Mr Ofori-Atta called for a national conversation on the shared burden to renew the social contract of Ghana’s democracy.
According to him, at its minimum, government should ensure social justice and social mobility for most Ghanaians.
“At our best, we should open for all Ghanaians, an economic system under which each citizen shall be guaranteed the opportunity to show the best in him or her.
“As I always have, I will commit to working to fix those structures that will set Ghana on this path,” he stated.
Ghana needs to do more
Mr Ofori-Atta acknowledged that as a nation, Ghana needs to do more to ensure decent incomes for all Ghanaians.
However, even at these levels, he stated that compensation of public sector employees represents 52.4% of domestic revenue, which is on the high side.
Mr Ofori Atta listed the fiscal impact of COVID-19, cost of financial sector clean up, cost of excess capacity charges paid to Independent Power Producers (IPPs), as well as the impact of the reduction in growth from an average of 7% between 2017 and 2019 to 0.4% in 2020, as being responsible for approximately GH¢52.7 billion of the current public debt stock.
Breakdown of the GH₵¢52.7 billion
The breakdown is fiscal impact of COVID-19 – GH¢25.2 billion, cost of financial sector clean up – GH¢21 billion, cost of excess capacity charges paid to IPPs – GH¢12 billion, and the impact of the reduction in growth from an average of 7% (2017-2019) to 0.4% in 2020.
Public debt stock
According to Mr Ofori-Atta, if these expenditures are excluded and the drop in Gross Domestic Products (GDP) growth in 2020 primarily attributable to the COVID-19 pandemic is taken into account, the total stock of debt for 2020 would have been approximately GH¢238.9 billion.
This implies a debt to GDP ratio of 58.7%, which is below the Economic Community of West African States (ECOWAS) threshold of 70%.
Public debt accumulation
Mr Ofori-Atta gave the rate of debt accumulation every four years since 2004 as (2004- 2008) -30%, (2008- 2012)-269%, (2012 -2016)-243% and (2016 and 2020) -137% and this includes the cost of the banking sector clean-up, excess capacity charges and the impact of the COVID-19 pandemic.
The Finance Minister noted that despite the impact of the pandemic, the rate of growth of the public debt has been lower under Akufo-Addo’s government compared to previous administrations.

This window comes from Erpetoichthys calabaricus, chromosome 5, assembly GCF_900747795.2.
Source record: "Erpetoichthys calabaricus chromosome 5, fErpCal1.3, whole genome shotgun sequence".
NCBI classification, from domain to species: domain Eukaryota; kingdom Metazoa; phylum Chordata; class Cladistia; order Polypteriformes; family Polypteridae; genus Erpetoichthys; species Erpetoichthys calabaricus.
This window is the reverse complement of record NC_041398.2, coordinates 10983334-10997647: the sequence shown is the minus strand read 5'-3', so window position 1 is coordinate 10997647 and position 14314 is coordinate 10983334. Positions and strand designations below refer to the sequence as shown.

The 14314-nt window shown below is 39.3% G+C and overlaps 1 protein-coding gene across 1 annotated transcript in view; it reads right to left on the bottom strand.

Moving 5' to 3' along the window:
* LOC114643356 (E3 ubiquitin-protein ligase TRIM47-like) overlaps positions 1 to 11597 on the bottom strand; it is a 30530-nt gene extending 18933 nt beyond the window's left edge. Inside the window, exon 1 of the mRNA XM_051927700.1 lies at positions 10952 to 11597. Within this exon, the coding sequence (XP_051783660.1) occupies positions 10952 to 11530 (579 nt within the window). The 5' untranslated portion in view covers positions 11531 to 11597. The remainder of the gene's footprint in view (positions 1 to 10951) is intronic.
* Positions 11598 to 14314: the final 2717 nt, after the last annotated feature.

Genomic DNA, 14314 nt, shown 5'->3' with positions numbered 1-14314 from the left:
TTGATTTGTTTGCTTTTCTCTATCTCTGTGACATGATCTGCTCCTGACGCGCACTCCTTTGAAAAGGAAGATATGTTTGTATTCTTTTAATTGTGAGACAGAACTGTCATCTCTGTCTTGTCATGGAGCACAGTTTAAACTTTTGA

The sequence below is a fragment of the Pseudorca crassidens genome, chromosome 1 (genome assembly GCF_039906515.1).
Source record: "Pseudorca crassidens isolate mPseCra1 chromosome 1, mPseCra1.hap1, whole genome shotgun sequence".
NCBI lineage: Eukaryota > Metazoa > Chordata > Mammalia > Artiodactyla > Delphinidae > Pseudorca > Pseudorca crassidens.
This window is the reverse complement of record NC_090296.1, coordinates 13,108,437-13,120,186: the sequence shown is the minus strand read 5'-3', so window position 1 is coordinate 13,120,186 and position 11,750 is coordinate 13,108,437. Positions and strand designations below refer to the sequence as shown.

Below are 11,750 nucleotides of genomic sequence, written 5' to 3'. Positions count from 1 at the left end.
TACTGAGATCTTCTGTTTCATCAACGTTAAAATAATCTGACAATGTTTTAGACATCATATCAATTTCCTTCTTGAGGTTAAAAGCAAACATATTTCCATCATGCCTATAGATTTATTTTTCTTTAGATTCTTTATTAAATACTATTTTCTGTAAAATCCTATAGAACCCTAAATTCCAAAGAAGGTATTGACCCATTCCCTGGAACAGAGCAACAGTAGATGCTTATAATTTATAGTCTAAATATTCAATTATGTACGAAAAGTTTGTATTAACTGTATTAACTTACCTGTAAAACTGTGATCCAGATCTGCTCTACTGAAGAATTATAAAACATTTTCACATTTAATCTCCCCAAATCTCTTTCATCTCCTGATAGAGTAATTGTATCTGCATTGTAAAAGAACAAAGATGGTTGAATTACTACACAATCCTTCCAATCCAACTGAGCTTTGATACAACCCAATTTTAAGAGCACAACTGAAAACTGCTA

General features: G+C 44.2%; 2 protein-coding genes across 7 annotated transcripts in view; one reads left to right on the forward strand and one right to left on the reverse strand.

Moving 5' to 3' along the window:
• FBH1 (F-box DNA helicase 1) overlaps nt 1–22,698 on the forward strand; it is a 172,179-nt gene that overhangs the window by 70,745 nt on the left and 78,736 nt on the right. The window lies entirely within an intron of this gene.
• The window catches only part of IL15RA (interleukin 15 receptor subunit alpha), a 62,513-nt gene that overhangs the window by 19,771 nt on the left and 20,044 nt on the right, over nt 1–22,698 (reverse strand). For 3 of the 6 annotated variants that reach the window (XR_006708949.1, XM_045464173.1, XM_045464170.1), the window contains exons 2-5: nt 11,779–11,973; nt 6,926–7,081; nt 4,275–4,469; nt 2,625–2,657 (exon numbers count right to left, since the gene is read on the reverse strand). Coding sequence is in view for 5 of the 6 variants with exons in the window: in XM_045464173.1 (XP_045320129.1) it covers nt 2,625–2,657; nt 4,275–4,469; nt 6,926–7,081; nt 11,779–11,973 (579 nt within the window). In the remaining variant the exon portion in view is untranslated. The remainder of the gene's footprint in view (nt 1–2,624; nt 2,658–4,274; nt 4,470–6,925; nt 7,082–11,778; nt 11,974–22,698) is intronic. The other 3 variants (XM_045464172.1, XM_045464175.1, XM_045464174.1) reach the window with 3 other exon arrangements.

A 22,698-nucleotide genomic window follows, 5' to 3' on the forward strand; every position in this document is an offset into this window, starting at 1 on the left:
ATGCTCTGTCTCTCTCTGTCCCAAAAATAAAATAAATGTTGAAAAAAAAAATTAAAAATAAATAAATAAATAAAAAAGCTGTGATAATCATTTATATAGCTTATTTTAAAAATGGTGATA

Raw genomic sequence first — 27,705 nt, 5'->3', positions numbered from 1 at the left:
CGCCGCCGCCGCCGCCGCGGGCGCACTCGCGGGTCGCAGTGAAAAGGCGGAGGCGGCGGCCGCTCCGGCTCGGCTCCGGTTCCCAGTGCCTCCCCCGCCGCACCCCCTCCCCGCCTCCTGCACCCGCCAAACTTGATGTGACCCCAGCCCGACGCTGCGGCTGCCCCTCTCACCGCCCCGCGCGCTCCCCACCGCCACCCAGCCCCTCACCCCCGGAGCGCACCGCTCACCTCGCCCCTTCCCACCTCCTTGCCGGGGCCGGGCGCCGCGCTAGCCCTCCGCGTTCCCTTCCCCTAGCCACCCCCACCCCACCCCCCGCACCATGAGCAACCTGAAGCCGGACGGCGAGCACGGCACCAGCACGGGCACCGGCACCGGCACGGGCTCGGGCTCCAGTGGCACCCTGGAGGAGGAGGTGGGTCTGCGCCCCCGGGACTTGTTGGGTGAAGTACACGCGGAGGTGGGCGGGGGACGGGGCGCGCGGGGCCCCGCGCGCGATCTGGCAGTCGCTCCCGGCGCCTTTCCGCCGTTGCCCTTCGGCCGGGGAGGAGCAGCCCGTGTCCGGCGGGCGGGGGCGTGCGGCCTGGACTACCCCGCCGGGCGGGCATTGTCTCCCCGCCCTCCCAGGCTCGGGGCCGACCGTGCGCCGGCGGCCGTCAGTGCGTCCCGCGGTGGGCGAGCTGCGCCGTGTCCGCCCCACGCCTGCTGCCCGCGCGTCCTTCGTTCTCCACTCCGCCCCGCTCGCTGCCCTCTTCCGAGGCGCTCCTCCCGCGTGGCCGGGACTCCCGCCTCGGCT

GH¢25.2 billion lost to COVID-19
On the fiscal front, he said the impact of the pandemic led to a downward revision of revenues by GH¢13.4 billion (3.5% of GDP) and expenditures by an additional GH¢11.8 billion (3.1% of GDP) with a combined fiscal impact of GH¢25.2 billion (6.5% of GDP).
Mr Ofori Atta said between 2017 and 2019, the economy grew by 7% on average in response to Government’s prudent management and implementation of government flagship programmes, being one of the highest and sustained growth periods.
Economic achievements between 2017 and 2019
As a result, he said Ghana recorded single-digit inflation of 7.9%, reduced fiscal deficits with three consecutive years of primary surpluses, relatively stable exchange rate, significant improvement in the current account with three successive years of trade surpluses and strong foreign exchange reserve buffers covering four months of import cover and relatively low, sustained interest rates of about 13% (Benchmark 91-Day Treasury bill).
As a result of the prudent policies, he said, the economy continued to remain resilient in 2020, even at the height of the Covid-19 pandemic.
7 Interchanges under construction
Mr Ofori Atta stated that government has financed the construction of seven ongoing interchanges across the country, including those at Takoradi, Tamale, Tema, Obetsebi-Lamptey and Pokuase, to ease the traffic and enhance productivity.
Mr Ofori-Atta said he was working with the Minister for Water and Sanitation to immediately ensure potable water to areas with felt need, especially in the most areas.